Winning At eCommerce January 2018 Round-Up

Winning At eCommerce Jan 2018

Yesterday saw the third of our Winning At eCommerce events take place and despite some traffic trouble nearby on the M1, we had a healthy turnout of ecommerce retailers keen to hear from Google, Shoe Zone, GI Insight and of course ourselves on all matters digital marketing.

WAE Jan 2018 Gathers

The morning started with insight into Google’s priorities for the coming year from Sabrina Garufi, focusing on the importance of machine learning and encouraging us to think how the digital landscape will evolve over the next two years – what skills and staff will retailers need to keep pace? Over 50% of EMEA retailers are still lagging years behind the curve with websites that aren’t even mobile-friendly, so there is a clear challenge to the industry to step up the pace of digital evolution for fear of being left behind competitors making the most of new technology.

Andrew Council of Shoe Zone

Andrew Council, Head of eCommerce at Shoe Zone gave an excellent talk on how to approach conversion rate optimisation and shared a number of tests (and the results!) that Shoe Zone have conducted in recent times. This included a very interesting test on whether to show the saving (discount) that the customer is receiving in the cart page, which has the potential to show “£0.00” if the product hasn’t been discounted, a potentially negative message. However, the test showed that for Shoe Zone, removing the discount information had a significant negative effect on conversion rate.

Ian Welch of GI Insight

An explanation of how Pets At Home utilised their customer data to inform retention and win-back strategies followed from Ian Welch of GI Insight. Although not always an easy task, matching customer data across online and offline channels can be done and the insight that can be won from this is enormously useful. Previously, Pets At Home had been focusing on retention strategies for regular customers, missing the opportunity to bring back lapsed customers or those that had researched online but purchased offline – without the 360-degree view of their customers achieved by matching the online and offline data, that would have been impossible. This data was then used for programmatic advertising, showing exactly the right ads to the right people, along with far more targeted emails and on-site messaging.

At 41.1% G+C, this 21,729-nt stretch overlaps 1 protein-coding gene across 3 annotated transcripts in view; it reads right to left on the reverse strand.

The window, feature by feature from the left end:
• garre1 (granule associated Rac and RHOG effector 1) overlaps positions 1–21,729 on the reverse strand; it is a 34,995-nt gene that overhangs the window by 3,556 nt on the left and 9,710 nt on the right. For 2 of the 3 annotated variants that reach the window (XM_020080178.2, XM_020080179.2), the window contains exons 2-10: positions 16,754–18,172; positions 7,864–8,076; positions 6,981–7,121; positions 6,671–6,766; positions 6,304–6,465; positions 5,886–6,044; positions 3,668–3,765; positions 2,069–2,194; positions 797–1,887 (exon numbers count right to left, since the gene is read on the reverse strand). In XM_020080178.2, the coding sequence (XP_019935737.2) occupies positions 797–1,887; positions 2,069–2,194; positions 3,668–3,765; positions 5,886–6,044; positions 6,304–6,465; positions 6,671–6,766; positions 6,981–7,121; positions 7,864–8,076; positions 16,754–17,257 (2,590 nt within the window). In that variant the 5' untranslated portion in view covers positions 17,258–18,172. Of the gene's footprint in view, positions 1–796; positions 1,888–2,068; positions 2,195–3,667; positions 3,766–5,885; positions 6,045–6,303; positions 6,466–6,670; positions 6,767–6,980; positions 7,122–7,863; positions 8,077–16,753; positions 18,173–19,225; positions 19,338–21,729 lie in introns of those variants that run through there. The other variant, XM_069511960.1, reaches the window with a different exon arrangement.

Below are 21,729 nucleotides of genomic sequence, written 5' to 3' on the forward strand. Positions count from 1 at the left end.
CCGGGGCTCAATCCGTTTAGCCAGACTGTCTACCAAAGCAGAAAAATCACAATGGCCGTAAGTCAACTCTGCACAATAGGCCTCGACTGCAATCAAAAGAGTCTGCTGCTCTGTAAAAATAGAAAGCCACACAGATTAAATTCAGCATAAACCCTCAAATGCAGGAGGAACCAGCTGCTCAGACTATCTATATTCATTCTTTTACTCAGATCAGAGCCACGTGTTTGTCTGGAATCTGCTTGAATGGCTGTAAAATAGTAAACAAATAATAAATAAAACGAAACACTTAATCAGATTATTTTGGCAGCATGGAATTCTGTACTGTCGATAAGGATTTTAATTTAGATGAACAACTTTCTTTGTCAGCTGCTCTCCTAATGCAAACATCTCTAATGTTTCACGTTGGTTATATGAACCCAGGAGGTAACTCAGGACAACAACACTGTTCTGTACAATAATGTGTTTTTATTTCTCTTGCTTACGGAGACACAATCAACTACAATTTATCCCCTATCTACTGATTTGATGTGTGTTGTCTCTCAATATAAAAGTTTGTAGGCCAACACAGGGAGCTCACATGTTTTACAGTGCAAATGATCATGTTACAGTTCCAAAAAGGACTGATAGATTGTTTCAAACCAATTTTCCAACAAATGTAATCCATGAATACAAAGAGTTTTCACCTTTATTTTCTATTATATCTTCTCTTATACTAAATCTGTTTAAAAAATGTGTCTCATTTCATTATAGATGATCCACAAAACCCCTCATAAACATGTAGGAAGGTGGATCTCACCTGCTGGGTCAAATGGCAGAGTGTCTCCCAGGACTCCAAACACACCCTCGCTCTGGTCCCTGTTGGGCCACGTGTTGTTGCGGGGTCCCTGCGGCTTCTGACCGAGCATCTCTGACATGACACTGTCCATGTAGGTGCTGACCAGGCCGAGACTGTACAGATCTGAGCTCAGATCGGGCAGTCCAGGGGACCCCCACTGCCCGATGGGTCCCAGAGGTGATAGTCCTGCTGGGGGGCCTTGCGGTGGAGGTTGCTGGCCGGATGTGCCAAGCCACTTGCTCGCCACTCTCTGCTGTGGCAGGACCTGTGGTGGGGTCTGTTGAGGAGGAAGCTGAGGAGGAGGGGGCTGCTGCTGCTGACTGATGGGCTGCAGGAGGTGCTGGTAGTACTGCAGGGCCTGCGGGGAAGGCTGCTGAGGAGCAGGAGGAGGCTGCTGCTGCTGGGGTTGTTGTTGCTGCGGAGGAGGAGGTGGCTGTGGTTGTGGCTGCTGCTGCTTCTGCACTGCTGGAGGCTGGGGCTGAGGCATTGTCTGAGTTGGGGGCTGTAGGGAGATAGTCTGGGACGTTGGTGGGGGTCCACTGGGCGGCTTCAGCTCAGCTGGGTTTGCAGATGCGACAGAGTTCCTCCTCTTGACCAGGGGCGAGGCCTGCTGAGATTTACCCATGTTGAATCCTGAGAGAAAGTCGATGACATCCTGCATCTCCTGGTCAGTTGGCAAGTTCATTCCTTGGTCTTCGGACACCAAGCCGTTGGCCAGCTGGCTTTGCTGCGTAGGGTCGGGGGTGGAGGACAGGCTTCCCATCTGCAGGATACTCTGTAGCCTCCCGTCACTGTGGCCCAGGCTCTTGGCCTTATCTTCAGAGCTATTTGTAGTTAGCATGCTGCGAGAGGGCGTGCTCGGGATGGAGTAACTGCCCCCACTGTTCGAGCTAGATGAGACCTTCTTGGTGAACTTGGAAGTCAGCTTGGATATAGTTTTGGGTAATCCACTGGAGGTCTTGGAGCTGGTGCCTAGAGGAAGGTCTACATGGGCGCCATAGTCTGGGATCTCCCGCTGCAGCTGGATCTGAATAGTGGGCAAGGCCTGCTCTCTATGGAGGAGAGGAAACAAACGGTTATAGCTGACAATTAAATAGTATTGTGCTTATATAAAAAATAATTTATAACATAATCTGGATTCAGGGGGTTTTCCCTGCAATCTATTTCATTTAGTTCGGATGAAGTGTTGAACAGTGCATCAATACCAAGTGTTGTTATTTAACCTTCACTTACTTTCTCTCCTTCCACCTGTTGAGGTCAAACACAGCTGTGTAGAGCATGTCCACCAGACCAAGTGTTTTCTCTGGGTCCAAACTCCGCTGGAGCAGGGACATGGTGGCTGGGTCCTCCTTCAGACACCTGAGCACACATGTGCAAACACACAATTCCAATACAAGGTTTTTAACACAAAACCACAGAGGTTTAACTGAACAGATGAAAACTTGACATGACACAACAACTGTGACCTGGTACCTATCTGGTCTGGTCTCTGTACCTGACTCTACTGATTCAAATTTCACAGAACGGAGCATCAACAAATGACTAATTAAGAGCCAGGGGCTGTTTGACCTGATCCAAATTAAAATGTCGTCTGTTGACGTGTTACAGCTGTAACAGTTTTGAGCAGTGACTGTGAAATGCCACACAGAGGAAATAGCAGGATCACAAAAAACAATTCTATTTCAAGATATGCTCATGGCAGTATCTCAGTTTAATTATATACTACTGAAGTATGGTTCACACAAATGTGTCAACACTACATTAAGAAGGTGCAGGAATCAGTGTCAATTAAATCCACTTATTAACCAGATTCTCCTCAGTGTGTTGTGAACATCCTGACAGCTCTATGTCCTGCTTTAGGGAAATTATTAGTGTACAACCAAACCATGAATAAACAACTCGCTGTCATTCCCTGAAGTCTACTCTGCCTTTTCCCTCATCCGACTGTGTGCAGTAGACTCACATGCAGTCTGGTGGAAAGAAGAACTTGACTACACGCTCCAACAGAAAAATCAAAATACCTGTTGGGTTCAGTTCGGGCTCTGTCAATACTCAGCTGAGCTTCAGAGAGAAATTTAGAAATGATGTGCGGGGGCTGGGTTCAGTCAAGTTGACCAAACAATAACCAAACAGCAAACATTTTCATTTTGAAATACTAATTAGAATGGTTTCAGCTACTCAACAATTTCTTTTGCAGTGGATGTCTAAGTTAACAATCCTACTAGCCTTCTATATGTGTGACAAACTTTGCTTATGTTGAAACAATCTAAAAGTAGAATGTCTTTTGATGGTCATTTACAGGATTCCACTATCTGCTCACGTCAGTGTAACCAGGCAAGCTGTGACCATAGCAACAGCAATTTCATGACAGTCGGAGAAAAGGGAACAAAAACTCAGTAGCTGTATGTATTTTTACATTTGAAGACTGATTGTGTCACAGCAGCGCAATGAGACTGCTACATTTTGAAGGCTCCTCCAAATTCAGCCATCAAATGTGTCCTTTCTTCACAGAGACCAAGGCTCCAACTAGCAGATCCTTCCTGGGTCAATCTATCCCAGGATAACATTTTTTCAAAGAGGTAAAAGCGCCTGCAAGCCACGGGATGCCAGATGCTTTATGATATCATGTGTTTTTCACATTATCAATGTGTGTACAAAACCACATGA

Ian Lockwood of Boom Online Marketing

Finally, I took the delegates on a brisk run through some of the more common issues we find when conducting SEO audits of ecommerce sites. Using some of the attendees’ sites as examples, I explained how pagination and faceted navigation (e.g. filter options and sort order choices) can create real problems for crawling and indexing, with the potential to waste crawl budget and create large-scale duplication. Add to this the SEO opportunity afforded by faceted navigation, which is missed by almost all ecommerce sites, and you find the biggest challenge for most ecommerce site developers, namely: what combinations of filters, pagination and sort order should I allow to be crawled/indexed and what should be blocked somehow?

That’s a blog post and more in itself, but the point I wanted to make was that if you can crack it, there are lots of wins. As well as optimising your crawl and indexing budget (thereby ensuring search engines spend their time getting the good stuff from your website), you have the chance to rank for keywords that would otherwise be unattainable. These are “combination keywords”, things that are category+filter option(s) like “womens size 6 brown boots” or “Kef bookshelf speakers”. There is search volume for these types of keywords, but if your site can’t produce a page that has at least basic optimisation for them (keywords in the title tag, meta description, <h1> heading, preferably some content on the page), it is almost impossible to rank for these combinations of filter options if your competitors have such pages in place.

We’ve managed to crack it in WooCommerce, our ecommerce platform of choice, but it wasn’t easy, so I have plenty of sympathy for developers requested to undertake this challenge! The rewards are worth the effort though, as we’ve seen with a number of clients.

We’ll be running more Winning At eCommerce events in the future, so keep an eye out for announcements!

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